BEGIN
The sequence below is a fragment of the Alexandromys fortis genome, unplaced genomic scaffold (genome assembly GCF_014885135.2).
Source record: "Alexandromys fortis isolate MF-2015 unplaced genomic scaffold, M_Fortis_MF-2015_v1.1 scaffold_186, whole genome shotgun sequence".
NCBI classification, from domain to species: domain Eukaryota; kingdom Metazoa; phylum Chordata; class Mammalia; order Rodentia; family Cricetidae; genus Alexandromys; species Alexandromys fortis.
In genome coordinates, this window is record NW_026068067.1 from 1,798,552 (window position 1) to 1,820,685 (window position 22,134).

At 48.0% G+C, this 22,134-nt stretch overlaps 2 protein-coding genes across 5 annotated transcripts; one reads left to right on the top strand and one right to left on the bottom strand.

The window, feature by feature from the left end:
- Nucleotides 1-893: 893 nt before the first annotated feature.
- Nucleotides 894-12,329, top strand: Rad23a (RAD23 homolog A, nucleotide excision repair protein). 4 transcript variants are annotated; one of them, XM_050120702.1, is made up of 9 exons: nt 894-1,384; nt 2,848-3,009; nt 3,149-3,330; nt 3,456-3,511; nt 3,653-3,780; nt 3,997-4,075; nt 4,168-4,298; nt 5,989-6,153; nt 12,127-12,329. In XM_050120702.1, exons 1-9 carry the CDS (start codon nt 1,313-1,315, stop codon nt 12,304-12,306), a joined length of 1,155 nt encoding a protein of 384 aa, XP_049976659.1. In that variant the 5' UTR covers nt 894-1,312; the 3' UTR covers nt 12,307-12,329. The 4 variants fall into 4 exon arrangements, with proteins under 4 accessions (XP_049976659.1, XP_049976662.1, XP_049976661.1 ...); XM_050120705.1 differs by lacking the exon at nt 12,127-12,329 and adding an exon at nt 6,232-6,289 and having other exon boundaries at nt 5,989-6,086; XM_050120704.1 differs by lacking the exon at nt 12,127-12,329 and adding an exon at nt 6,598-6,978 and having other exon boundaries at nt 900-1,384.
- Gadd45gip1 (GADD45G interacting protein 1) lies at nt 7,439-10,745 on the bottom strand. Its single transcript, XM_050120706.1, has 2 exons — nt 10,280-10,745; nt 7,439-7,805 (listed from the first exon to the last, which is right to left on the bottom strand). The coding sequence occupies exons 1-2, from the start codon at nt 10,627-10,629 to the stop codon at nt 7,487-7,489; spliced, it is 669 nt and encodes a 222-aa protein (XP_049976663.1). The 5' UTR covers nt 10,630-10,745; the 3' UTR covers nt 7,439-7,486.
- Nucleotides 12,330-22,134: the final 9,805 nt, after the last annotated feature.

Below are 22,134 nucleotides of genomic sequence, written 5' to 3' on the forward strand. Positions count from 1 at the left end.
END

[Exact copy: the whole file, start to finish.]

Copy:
The sequence below is a fragment of the Alexandromys fortis genome, unplaced genomic scaffold (genome assembly GCF_014885135.2).
Source record: "Alexandromys fortis isolate MF-2015 unplaced genomic scaffold, M_Fortis_MF-2015_v1.1 scaffold_186, whole genome shotgun sequence".
NCBI classification, from domain to species: domain Eukaryota; kingdom Metazoa; phylum Chordata; class Mammalia; order Rodentia; family Cricetidae; genus Alexandromys; species Alexandromys fortis.
In genome coordinates, this window is record NW_026068067.1 from 1,798,552 (window position 1) to 1,820,685 (window position 22,134).

At 48.0% G+C, this 22,134-nt stretch overlaps 2 protein-coding genes across 5 annotated transcripts; one reads left to right on the top strand and one right to left on the bottom strand.

The window, feature by feature from the left end:
- Nucleotides 1-893: 893 nt before the first annotated feature.
- Nucleotides 894-12,329, top strand: Rad23a (RAD23 homolog A, nucleotide excision repair protein). 4 transcript variants are annotated; one of them, XM_050120702.1, is made up of 9 exons: nt 894-1,384; nt 2,848-3,009; nt 3,149-3,330; nt 3,456-3,511; nt 3,653-3,780; nt 3,997-4,075; nt 4,168-4,298; nt 5,989-6,153; nt 12,127-12,329. In XM_050120702.1, exons 1-9 carry the CDS (start codon nt 1,313-1,315, stop codon nt 12,304-12,306), a joined length of 1,155 nt encoding a protein of 384 aa, XP_049976659.1. In that variant the 5' UTR covers nt 894-1,312; the 3' UTR covers nt 12,307-12,329. The 4 variants fall into 4 exon arrangements, with proteins under 4 accessions (XP_049976659.1, XP_049976662.1, XP_049976661.1 ...); XM_050120705.1 differs by lacking the exon at nt 12,127-12,329 and adding an exon at nt 6,232-6,289 and having other exon boundaries at nt 5,989-6,086; XM_050120704.1 differs by lacking the exon at nt 12,127-12,329 and adding an exon at nt 6,598-6,978 and having other exon boundaries at nt 900-1,384.
- Gadd45gip1 (GADD45G interacting protein 1) lies at nt 7,439-10,745 on the bottom strand. Its single transcript, XM_050120706.1, has 2 exons — nt 10,280-10,745; nt 7,439-7,805 (listed from the first exon to the last, which is right to left on the bottom strand). The coding sequence occupies exons 1-2, from the start codon at nt 10,627-10,629 to the stop codon at nt 7,487-7,489; spliced, it is 669 nt and encodes a 222-aa protein (XP_049976663.1). The 5' UTR covers nt 10,630-10,745; the 3' UTR covers nt 7,439-7,486.
- Nucleotides 12,330-22,134: the final 9,805 nt, after the last annotated feature.

Below are 22,134 nucleotides of genomic sequence, written 5' to 3' on the forward strand. Positions count from 1 at the left end.